“Do you say this of your own accord, or did others say it to you about Me?”
These words are found in John’s gospel, Chapter 18. They were the words of Jesus to Pontius Pilate, the Roman governor in charge of Jerusalem.
“Are you the King of the Jews?” Pilate had asked. Jesus responded with His own question, the more important question really.
Christ stood before this man, brought there by the city’s religious leaders who wanted Him dead. The surest way to make His death happen was for them to show that Jesus claimed to be a king, to show that He was a real threat to the Empire and its Emperor, Caesar Augustus.
These leaders — descendants of that well-known trickster Jacob — knew how to get their way. They were experts in how to play the system and rid themselves of those who threatened their privileged and lush lifestyles. And, for the most part, the Roman officials played along with them. When all was said and done, Rome was all about keeping the peace, maintaining order – even if that might cost someone his life.
The words of Jesus surprised Pilate, I think. The governor huffed and puffed and made it a point to mention that he was no Jew and that Jesus’ own people and priests were the ones who had brought charges against Him.
“What have You done?” was Pilate’s next question. It seems he wanted to bring the proceedings down to a more basic level.
Jesus was a problem; Pilate understood this to a degree. His wife had been seeing Jesus in her dreams. She begged her husband not to deal with “that innocent Man.”
“What have You done?” Pilate wanted an out. If Jesus could just give him something he could use to dismiss the situation.
Jesus, however, refused to let Pilate get off so easily.
A Ruler in Truth
“My Kingdom is not of this world,” Jesus told him, bringing the conversation back to the true issue. This world’s kingdoms are all about domination and power, control and cash, taxes and well-ordered societies. The Romans were very adept at this government-on-earth thing. Soldiers and spies were all about. Tax collectors and merchants kept the money flowing.
Jesus spoke of something greater, something bigger than all of these details. He pushed Pilate to confront what was in his own heart and mind. “What do you think about Me?” Jesus, in essence, was saying to him.
“So You are a King?” Pilate answered.
“You say I am a King,” the Savior said. Yes, Jesus was and is the King. Not along the lines of Caesar and Herod and the other rulers Pilate had encountered, but the King, the Witness of all that’s higher, and of all that’s above.
“Everyone who is of the Truth listens to My Voice.” Jesus sent this statement at Pilate like an arrow.
Know the truth, Jesus said to this powerful and yet very weak man. Take the truth and be free (see John 8:31). The Savior talked. His Voice told of the Kingdom beyond all kingdoms.
Could Pilate believe Him? Could Pilate see Jesus for who He really is? Would Truth triumph then and there?
No, it would not.
“What is truth?” Pilate would mutter as he left the room to face Jesus’ accusers.
Pilate heard enough to know that Jesus had done nothing wrong – “I find no fault in Him,” he told the mob gathered before him. He had Jesus scourged and battered – a good measure of blood-letting and the rabble would go home he may have thought.
He thought wrong. He thought the beaten Jesus would be viewed a less of a threat. “Behold, the Man,” Pilate announced. I don’t think he said it with much conviction. It was just wishful thinking on his part. This ruler knew he was dealing with One so, so different.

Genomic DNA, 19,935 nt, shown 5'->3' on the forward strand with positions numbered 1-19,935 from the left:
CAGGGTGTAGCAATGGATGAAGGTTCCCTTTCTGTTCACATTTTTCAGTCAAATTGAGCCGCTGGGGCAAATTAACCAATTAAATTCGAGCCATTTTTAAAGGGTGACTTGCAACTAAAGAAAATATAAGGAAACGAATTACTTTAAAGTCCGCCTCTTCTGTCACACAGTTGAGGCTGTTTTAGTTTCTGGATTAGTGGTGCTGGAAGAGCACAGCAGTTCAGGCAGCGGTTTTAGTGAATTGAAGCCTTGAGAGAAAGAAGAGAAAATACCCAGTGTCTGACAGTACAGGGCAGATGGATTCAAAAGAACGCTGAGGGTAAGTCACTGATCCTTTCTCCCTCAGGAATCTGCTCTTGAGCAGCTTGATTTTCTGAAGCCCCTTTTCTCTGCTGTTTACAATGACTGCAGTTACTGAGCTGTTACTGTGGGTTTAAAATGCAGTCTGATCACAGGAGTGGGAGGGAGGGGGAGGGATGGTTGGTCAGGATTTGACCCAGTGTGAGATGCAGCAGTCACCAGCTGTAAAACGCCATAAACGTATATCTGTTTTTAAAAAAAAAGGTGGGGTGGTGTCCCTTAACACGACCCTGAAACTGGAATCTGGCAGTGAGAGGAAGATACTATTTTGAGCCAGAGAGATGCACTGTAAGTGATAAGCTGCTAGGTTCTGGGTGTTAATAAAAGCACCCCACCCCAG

Son of God
The Jewish officials, as they pressed the case for Jesus’ execution, actually confirmed the reality of His being: “He has made Himself the Son of God” (see John 19:7).
“Son of God?” These words sent feelings of fright through Pilate. He got in Jesus’ face again: “Where are you from?” he shouted.
Jesus stood silent. This further baffled Pilate. “Who are You? Why are You here? Do You not see that I have authority over Your very life?” the governor claimed. And he couldn’t have been more wrong.
The true Kingdom had come in the Person of Christ.
To the Cross, Jesus would go. Not because Pilate said so, but because the redemption plan of God required that He offer Himself as the Lamb to take away the sins of the world.
What happened in that place was done according to the purpose of God. Christ came to give His life as the ransom for sin, once for all. The “all” included Pilate.
Perhaps, Pilate felt the sense of the Almighty’s presence. Maybe the encounter was going too deep. Pilate claimed to be a man of authority, and so he was. His rule extended only so far, however. Jesus came from above.
To Jesus, Pilate was no mystery. This governor was known by God. The thing Pilate missed here was that he, too, could come to know God for himself – fully, freely, forever.
A Matter of Heart
Many hear and read things about Jesus. They form an opinion based on the conclusions of others. This will not do. We must know Jesus from the heart.
“Who do you say that I am?” was the question Jesus posed to the closest of His followers in Matthew 16. Even Jesus’ disciples had to know Him of “their own accord.”
The country Jesus wanted to conquer at this moment was the one within Pilate. For Christ was and is the King of hearts. This was the point in His coming from Heaven to earth. This was why He took on human flesh to walk not just with us, but to walk like us and as us in order to die for us.
The apostle Paul wrote of this to the church at Ephesus. He prayed that believers there would be strengthened by the Spirit’s power and the riches of God’s glory in their “inner being” (see Ephesians 3:14-18). This power and these riches from above are available to us as they were available to Pontius Pilate.
Jesus is my King. This is the reality that must be rooted and grounded in men.